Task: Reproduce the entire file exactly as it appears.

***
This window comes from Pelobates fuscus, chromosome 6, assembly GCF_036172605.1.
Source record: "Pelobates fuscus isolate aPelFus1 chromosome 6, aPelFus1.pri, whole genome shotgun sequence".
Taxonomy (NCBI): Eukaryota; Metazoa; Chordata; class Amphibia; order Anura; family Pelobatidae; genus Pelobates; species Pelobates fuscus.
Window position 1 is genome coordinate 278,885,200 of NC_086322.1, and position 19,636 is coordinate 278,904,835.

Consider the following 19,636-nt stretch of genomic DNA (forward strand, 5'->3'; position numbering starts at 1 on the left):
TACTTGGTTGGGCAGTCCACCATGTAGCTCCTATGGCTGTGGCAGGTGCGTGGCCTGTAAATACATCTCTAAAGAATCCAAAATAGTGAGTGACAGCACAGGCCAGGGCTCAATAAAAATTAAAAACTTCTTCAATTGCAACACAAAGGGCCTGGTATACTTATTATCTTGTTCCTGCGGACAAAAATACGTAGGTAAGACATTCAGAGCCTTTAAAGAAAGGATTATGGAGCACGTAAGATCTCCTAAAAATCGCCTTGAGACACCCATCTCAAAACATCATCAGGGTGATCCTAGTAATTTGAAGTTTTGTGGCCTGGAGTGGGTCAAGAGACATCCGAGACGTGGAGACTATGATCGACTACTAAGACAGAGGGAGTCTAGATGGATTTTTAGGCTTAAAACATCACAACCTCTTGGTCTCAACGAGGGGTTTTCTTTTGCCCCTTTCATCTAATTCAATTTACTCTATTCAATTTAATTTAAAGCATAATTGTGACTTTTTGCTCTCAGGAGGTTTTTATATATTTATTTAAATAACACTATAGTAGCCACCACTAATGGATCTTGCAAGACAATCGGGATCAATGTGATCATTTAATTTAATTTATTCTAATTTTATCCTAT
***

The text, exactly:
This window comes from Pelobates fuscus, chromosome 6, assembly GCF_036172605.1.
Source record: "Pelobates fuscus isolate aPelFus1 chromosome 6, aPelFus1.pri, whole genome shotgun sequence".
Taxonomy (NCBI): Eukaryota; Metazoa; Chordata; class Amphibia; order Anura; family Pelobatidae; genus Pelobates; species Pelobates fuscus.
Window position 1 is genome coordinate 278,885,200 of NC_086322.1, and position 19,636 is coordinate 278,904,835.

Consider the following 19,636-nt stretch of genomic DNA (forward strand, 5'->3'; position numbering starts at 1 on the left):
TACTTGGTTGGGCAGTCCACCATGTAGCTCCTATGGCTGTGGCAGGTGCGTGGCCTGTAAATACATCTCTAAAGAATCCAAAATAGTGAGTGACAGCACAGGCCAGGGCTCAATAAAAATTAAAAACTTCTTCAATTGCAACACAAAGGGCCTGGTATACTTATTATCTTGTTCCTGCGGACAAAAATACGTAGGTAAGACATTCAGAGCCTTTAAAGAAAGGATTATGGAGCACGTAAGATCTCCTAAAAATCGCCTTGAGACACCCATCTCAAAACATCATCAGGGTGATCCTAGTAATTTGAAGTTTTGTGGCCTGGAGTGGGTCAAGAGACATCCGAGACGTGGAGACTATGATCGACTACTAAGACAGAGGGAGTCTAGATGGATTTTTAGGCTTAAAACATCACAACCTCTTGGTCTCAACGAGGGGTTTTCTTTTGCCCCTTTCATCTAATTCAATTTACTCTATTCAATTTAATTTAAAGCATAATTGTGACTTTTTGCTCTCAGGAGGTTTTTATATATTTATTTAAATAACACTATAGTAGCCACCACTAATGGATCTTGCAAGACAATCGGGATCAATGTGATCATTTAATTTAATTTATTCTAATTTTATCCTAT